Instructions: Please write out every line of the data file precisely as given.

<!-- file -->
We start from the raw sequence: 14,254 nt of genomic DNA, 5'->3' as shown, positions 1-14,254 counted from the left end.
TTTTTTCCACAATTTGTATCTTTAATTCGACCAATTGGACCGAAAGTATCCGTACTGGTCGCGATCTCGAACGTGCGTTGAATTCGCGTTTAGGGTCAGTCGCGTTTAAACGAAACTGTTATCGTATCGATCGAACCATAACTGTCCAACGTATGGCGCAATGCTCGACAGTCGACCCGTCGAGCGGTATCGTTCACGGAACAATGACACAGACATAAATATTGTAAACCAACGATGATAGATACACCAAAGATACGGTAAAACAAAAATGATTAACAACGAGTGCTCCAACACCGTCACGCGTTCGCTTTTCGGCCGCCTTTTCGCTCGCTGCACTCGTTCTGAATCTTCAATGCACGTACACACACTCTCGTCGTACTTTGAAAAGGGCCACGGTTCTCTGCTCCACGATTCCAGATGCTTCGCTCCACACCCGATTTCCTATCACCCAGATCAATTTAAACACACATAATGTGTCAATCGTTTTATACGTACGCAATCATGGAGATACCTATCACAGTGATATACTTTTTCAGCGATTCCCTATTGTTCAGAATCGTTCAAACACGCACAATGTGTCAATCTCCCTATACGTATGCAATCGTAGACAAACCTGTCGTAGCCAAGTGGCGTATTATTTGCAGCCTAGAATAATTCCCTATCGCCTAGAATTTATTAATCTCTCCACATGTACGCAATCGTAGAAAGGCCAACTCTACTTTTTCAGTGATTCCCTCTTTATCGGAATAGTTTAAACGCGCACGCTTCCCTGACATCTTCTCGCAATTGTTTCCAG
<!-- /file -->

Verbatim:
We start from the raw sequence: 14,254 nt of genomic DNA, 5'->3' as shown, positions 1-14,254 counted from the left end.
TTTTTTCCACAATTTGTATCTTTAATTCGACCAATTGGACCGAAAGTATCCGTACTGGTCGCGATCTCGAACGTGCGTTGAATTCGCGTTTAGGGTCAGTCGCGTTTAAACGAAACTGTTATCGTATCGATCGAACCATAACTGTCCAACGTATGGCGCAATGCTCGACAGTCGACCCGTCGAGCGGTATCGTTCACGGAACAATGACACAGACATAAATATTGTAAACCAACGATGATAGATACACCAAAGATACGGTAAAACAAAAATGATTAACAACGAGTGCTCCAACACCGTCACGCGTTCGCTTTTCGGCCGCCTTTTCGCTCGCTGCACTCGTTCTGAATCTTCAATGCACGTACACACACTCTCGTCGTACTTTGAAAAGGGCCACGGTTCTCTGCTCCACGATTCCAGATGCTTCGCTCCACACCCGATTTCCTATCACCCAGATCAATTTAAACACACATAATGTGTCAATCGTTTTATACGTACGCAATCATGGAGATACCTATCACAGTGATATACTTTTTCAGCGATTCCCTATTGTTCAGAATCGTTCAAACACGCACAATGTGTCAATCTCCCTATACGTATGCAATCGTAGACAAACCTGTCGTAGCCAAGTGGCGTATTATTTGCAGCCTAGAATAATTCCCTATCGCCTAGAATTTATTAATCTCTCCACATGTACGCAATCGTAGAAAGGCCAACTCTACTTTTTCAGTGATTCCCTCTTTATCGGAATAGTTTAAACGCGCACGCTTCCCTGACATCTTCTCGCAATTGTTTCCAG